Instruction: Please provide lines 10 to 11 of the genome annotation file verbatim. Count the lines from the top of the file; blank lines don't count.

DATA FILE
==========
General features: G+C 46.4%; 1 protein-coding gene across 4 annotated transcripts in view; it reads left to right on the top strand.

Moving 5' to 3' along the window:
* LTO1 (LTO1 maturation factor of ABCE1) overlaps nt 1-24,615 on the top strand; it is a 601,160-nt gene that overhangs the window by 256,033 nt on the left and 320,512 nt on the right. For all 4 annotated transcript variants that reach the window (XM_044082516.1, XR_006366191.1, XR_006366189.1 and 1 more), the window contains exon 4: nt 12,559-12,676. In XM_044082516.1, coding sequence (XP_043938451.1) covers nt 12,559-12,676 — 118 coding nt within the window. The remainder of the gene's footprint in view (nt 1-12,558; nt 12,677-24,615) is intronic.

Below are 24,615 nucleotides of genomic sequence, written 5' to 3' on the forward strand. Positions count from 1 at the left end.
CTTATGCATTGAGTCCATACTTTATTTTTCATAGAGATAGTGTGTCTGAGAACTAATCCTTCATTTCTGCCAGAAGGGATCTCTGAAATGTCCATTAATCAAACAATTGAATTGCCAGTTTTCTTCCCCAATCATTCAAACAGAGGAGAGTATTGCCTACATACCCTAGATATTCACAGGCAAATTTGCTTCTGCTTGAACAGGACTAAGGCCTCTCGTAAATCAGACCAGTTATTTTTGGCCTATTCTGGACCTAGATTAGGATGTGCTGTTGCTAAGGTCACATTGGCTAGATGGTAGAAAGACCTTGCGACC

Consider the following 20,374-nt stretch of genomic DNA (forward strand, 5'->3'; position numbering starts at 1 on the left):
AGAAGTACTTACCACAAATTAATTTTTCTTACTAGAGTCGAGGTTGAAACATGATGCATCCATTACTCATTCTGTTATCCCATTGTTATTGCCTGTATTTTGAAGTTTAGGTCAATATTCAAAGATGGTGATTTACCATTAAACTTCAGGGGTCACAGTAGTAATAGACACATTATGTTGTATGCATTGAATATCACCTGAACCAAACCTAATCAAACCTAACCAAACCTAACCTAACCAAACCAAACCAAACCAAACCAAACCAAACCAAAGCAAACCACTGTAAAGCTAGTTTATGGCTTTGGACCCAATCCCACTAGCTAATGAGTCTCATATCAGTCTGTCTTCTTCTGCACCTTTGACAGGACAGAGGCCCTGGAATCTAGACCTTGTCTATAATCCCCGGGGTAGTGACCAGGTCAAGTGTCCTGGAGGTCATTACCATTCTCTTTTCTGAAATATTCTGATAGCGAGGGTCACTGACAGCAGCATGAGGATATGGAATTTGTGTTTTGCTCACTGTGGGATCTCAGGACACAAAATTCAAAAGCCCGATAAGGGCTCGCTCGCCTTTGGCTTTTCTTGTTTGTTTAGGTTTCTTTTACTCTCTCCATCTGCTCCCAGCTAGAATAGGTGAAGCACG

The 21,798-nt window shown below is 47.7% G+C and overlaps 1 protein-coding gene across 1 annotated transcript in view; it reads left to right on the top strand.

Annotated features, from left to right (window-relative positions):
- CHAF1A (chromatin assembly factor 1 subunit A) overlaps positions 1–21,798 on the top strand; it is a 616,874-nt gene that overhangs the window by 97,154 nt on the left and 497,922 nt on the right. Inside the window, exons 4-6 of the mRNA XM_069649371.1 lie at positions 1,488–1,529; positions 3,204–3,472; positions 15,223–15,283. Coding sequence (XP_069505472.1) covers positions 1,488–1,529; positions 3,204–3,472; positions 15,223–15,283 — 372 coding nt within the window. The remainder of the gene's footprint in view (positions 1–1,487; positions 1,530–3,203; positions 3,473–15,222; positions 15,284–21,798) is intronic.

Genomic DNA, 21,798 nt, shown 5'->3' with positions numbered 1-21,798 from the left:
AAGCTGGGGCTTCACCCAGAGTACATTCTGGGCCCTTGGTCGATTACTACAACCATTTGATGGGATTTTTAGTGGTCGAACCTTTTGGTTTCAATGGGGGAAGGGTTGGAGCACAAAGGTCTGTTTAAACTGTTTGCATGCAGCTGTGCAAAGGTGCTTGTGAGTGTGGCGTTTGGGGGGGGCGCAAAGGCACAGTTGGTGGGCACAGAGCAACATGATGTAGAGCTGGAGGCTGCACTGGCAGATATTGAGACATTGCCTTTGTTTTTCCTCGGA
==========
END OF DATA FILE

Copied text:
- CHAF1A (chromatin assembly factor 1 subunit A) overlaps positions 1–21,798 on the top strand; it is a 616,874-nt gene that overhangs the window by 97,154 nt on the left and 497,922 nt on the right. Inside the window, exons 4-6 of the mRNA XM_069649371.1 lie at positions 1,488–1,529; positions 3,204–3,472; positions 15,223–15,283. Coding sequence (XP_069505472.1) covers positions 1,488–1,529; positions 3,204–3,472; positions 15,223–15,283 — 372 coding nt within the window. The remainder of the gene's footprint in view (positions 1–1,487; positions 1,530–3,203; positions 3,473–15,222; positions 15,284–21,798) is intronic.

Genomic DNA, 21,798 nt, shown 5'->3' with positions numbered 1-21,798 from the left: